Town of Pincher Creek pursuing major infastructure project at water treatment plant

·2 min read

Safety is top of mind this year for one Pincher Creek infrastructure project.

The town is looking to launch a major project later this year that would see a safer chemical used in the disinfection process at the water treatment plant.

Since it opened in 1991, the plant has been using chlorine gas, a compound considered harmful to human health when released into the air, which could pose problems in the event of a leak, but proposed changes would see sodium hypochlorite introduced as an alternative.

“Technology has changed in the last 30 years so there’s no reason why we shouldn’t look at these new technologies,” says Alexa Levair, manager of operations and infrastructure.

“It really isn’t that new and has been tried and true in many other water treatment plants. It’s a great time, since the system needed to be upgraded anyways, to look at these improvements.”

Unlike its predecessor, sodium hypochlorite takes chlorine from a salt compound, eliminating the need for gas. It can either be delivered to the site in liquid or tablet form or generated on-site.

Levair is leaning toward the latter method.

“The on-site generation is more expensive upfront but the annual operating costs are significantly less, so we see a better return on investment in a shorter period of time if we actually pay the upfront amount for the on-site generation,” she says.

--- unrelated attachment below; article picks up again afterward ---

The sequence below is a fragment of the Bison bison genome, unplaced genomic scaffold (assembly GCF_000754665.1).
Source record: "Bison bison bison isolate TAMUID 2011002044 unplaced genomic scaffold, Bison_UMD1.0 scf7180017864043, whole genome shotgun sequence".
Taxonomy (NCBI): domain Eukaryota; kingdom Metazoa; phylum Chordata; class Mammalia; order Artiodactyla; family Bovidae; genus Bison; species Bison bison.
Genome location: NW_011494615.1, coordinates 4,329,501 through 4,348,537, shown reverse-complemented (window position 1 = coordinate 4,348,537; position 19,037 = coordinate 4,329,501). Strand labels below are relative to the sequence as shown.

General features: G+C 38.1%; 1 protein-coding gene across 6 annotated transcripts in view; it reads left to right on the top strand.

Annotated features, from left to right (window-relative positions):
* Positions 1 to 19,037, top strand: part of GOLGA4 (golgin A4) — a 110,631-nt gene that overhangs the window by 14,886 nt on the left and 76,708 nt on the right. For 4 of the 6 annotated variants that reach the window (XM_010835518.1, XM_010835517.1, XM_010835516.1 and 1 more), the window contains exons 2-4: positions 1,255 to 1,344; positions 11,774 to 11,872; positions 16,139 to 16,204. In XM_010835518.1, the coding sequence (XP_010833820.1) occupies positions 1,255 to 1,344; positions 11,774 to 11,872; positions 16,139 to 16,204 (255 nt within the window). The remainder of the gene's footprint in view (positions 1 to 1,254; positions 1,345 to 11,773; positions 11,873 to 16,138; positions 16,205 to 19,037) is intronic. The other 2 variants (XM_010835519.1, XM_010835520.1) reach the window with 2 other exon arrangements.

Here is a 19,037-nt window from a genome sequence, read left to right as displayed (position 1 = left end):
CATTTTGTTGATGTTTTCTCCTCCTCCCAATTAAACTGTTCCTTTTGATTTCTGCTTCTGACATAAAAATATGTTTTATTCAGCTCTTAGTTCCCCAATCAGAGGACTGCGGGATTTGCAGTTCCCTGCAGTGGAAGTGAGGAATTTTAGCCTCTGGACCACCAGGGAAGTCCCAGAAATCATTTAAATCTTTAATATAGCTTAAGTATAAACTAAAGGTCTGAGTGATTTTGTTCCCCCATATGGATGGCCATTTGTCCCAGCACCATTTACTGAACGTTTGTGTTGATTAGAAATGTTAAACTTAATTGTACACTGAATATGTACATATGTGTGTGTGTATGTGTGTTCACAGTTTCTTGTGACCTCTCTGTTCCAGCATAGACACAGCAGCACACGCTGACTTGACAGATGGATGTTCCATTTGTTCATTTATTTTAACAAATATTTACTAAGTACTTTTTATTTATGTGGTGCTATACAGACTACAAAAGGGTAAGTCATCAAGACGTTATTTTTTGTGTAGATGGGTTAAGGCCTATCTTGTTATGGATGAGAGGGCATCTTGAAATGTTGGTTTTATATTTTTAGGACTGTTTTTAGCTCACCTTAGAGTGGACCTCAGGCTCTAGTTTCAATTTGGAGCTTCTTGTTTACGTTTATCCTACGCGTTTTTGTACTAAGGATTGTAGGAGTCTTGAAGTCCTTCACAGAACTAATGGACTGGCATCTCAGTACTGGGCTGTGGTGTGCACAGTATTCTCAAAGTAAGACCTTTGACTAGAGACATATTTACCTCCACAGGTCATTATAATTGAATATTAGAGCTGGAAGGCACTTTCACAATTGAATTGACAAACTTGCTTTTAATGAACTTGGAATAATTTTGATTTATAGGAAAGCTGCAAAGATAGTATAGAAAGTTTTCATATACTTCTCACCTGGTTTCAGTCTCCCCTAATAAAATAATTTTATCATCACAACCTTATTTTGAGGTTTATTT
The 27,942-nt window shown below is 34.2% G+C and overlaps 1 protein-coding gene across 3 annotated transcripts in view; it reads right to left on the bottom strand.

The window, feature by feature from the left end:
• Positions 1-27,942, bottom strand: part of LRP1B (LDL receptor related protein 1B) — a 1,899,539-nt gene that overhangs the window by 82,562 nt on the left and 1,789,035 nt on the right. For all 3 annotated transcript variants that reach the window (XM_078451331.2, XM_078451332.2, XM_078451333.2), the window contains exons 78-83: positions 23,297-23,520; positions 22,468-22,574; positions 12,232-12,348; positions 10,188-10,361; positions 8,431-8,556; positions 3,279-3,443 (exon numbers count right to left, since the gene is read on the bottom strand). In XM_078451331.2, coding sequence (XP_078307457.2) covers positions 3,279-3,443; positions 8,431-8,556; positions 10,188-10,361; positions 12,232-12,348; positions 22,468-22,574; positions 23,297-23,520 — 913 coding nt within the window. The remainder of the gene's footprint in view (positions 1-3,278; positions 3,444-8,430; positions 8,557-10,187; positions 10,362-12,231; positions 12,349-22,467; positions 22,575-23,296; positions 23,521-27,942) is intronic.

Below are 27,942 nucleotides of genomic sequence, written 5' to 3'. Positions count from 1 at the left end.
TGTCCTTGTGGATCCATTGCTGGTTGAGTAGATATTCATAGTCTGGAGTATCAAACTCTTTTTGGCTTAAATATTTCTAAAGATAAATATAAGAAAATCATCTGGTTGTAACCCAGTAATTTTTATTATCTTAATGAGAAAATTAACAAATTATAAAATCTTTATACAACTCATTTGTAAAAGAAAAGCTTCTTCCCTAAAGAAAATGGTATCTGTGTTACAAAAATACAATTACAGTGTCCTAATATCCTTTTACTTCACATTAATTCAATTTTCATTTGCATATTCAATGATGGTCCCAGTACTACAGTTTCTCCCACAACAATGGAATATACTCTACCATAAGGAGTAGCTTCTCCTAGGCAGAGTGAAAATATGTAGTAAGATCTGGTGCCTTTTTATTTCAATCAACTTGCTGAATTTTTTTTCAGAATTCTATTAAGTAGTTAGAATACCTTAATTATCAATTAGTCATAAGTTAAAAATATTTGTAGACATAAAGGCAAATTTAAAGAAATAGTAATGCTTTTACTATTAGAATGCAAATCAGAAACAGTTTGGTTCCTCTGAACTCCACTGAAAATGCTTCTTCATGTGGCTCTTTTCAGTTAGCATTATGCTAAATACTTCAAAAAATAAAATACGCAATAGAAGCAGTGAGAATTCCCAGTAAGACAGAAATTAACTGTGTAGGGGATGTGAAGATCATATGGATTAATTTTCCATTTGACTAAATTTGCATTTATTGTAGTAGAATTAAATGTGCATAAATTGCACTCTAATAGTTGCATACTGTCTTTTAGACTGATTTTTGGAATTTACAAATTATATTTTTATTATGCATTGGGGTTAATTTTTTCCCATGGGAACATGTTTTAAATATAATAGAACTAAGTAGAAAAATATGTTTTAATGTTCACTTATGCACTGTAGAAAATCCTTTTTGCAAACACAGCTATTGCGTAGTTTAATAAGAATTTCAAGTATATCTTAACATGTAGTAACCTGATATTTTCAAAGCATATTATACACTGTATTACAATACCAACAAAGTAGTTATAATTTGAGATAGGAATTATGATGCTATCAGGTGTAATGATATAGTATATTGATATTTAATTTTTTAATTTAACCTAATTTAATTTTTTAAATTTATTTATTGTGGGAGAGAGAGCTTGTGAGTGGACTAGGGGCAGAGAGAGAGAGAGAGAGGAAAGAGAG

Council has sent an application for grant funding and is anticipating a response by late spring. If approved, the town would pay around 48 per cent of costs and the rest would come from grant money by way of the Alberta Municipal Water/Wastewater Partnership.

Estimates place the total cost at $442,000 although Levair says they’ll probably need only $350,000, the rest serving as contingency money.

There have been no major upgrades to the plant since it was built and its equipment is old, a driving factor behind switching to safer methods.

Although highly unlikely, gas cylinders can rupture as they age, which could lead to chlorine escaping into the air, Levair says, and with houses located downwind of the plant, any airborne substances would travel far and affect town residents.

It makes more sense to invest in new technology than to pay to repair old technology that would not be safe in the event of an incident, she says.

“We really don’t wanna be stuck in that rut of, well we’ve always done it this way, so replace it with what it was before.”

Gillian Francis, Local Journalism Initiative Reporter, Shootin' the Breeze

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